This has led me down a pathway of thought, to how another iatrogenic, drug-induced epidemic appears to have been partially curbed through the development of evidence based guidelines and concerted public education: antibiotic resistance. When I was a child, I think I was on antibiotics every other month for something or another. That patient expectation for the necessity of antibiotics to cure self-limiting or viral infections persists to some degree, but I would venture that it is markedly less than it used to be. I have my one-minute “antibiotics are not indicated” spiel down to perfection, and I find probably 75% of patients respond favorably to this. The other 25% get upset, or beg, and sometimes I cave in and sometimes I don’t. But the point is that, over the past thirty years, scientific evidence and the potential for dire consequences has induced a dramatic reversal in physicians’ habits of what was once accepted as standard medical practice, and that change is slowly percolating down into the public mind. This problem is still very significant, and a lot of the damage with creating resistant super bugs has already been done, but the momentum is now towards a more healthy, natural, medication-free paradigm for treating minor infectious disease. Maybe thirty years from now, we’ll be able to say the same thing about psychotropics.

Final thought: last night, I was awakened at 3 a.m. by my 6 year old when he came into our room sleepwalking. He was mumbling something or another, lost in a dream. As I shepherded him back to his bedroom, he remained asleep, but was able to find his bunk-bed, climb up the ladder, and crawl under the covers. Bleary-eyed myself, I paused briefly to marvel at his little brain in action: on a consciousness level, he was asleep, unaware, on autopilot, but yet his eyes, senses, coordination, and memory allowed him to follow instructions, to walk, climb, and perform rote activities. Once he hit the pillow, he was back in his blissful sleep, his brain continuing unimpeded to regulate his breathing and other basic bodily functions, while his mind escaped to some far away place. (Who knows where? I like to ponder what my kids might be dreaming about. My guess last night was he was at Hogwarts, as we’ve been reading Harry Potter together.) My point in sharing this is that these brains of ours, these minds and personas and emotions and aspirations and free-wills and spirits, are scary beautiful things. And watching my son last night, I found it outrageous to think that the psychiatry/pharmaceutical collusion has succeeded in convincing the public and the medical profession that these beautiful minds of ours can be reduced to simplistic diagrams and discrete biochemical reactions, and when not working right, can be fixed with snake oils and magic bullets. Really, it’s a cynical, debasing paradigm of the human condition. Who put these guys in charge?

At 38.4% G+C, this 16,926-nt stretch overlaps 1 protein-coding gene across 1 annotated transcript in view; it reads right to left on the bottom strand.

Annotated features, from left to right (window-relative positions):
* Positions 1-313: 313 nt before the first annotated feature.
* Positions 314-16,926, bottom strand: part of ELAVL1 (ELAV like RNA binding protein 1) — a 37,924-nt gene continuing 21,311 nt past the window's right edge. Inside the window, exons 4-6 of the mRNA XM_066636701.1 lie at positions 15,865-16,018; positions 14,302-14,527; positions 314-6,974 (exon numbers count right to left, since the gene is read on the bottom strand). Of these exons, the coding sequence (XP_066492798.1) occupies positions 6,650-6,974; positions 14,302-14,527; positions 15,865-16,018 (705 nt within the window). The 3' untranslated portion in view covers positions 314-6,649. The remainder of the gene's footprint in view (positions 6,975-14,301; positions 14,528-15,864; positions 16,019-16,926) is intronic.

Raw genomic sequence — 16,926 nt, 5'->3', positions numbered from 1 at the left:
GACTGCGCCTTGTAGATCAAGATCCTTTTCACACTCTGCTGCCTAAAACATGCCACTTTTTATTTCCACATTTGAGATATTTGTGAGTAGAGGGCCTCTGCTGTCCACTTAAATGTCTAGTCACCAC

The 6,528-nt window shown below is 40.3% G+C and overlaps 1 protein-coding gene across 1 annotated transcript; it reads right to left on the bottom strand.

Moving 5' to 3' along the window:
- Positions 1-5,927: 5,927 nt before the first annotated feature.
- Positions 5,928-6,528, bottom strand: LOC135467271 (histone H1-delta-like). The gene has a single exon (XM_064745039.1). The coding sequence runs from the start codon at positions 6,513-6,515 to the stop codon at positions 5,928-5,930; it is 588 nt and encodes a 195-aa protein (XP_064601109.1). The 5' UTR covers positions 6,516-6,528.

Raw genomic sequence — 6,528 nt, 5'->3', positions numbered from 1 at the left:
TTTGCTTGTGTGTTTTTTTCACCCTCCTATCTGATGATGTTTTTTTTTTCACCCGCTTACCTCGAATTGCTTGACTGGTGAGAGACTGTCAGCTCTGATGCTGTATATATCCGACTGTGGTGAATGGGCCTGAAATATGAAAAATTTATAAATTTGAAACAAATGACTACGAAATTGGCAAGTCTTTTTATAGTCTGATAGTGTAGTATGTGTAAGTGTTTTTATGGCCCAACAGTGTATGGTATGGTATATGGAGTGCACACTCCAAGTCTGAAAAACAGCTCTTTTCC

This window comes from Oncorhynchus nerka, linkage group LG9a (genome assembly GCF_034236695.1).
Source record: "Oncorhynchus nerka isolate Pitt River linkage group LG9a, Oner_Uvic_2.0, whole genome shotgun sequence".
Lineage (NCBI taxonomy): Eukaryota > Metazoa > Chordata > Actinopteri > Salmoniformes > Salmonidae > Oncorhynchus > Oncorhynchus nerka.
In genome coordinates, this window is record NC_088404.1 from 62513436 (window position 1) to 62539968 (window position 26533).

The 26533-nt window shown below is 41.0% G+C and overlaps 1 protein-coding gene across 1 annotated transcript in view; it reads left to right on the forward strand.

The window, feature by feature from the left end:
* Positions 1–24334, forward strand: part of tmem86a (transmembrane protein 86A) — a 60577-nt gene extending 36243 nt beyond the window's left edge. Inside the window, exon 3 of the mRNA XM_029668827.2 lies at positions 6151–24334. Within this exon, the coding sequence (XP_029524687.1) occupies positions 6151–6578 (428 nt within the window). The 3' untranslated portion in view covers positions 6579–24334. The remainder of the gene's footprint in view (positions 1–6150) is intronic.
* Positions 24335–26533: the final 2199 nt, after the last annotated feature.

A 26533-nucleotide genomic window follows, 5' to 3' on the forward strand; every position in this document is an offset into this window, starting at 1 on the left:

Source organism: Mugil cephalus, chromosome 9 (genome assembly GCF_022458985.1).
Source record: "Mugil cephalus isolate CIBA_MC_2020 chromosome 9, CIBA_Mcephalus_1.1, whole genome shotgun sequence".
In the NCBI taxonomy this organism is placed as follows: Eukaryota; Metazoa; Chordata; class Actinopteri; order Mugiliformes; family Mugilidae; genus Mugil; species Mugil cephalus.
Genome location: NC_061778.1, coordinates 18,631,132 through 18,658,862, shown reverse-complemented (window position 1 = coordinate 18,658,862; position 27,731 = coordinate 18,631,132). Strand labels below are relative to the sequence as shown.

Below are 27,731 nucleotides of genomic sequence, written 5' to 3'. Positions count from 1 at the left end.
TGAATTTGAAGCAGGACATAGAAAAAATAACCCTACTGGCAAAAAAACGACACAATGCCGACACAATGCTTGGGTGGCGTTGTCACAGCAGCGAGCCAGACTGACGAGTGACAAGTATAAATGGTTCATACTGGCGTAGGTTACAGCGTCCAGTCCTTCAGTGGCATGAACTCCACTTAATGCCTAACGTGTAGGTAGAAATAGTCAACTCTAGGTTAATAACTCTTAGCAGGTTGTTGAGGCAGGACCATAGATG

Hope the talks and conferences go well.



Mad in America hosts blogs by a diverse group of writers. These posts are designed to serve as a public forum for a discussion—broadly speaking—of psychiatry and its treatments. The opinions expressed are the writers’ own.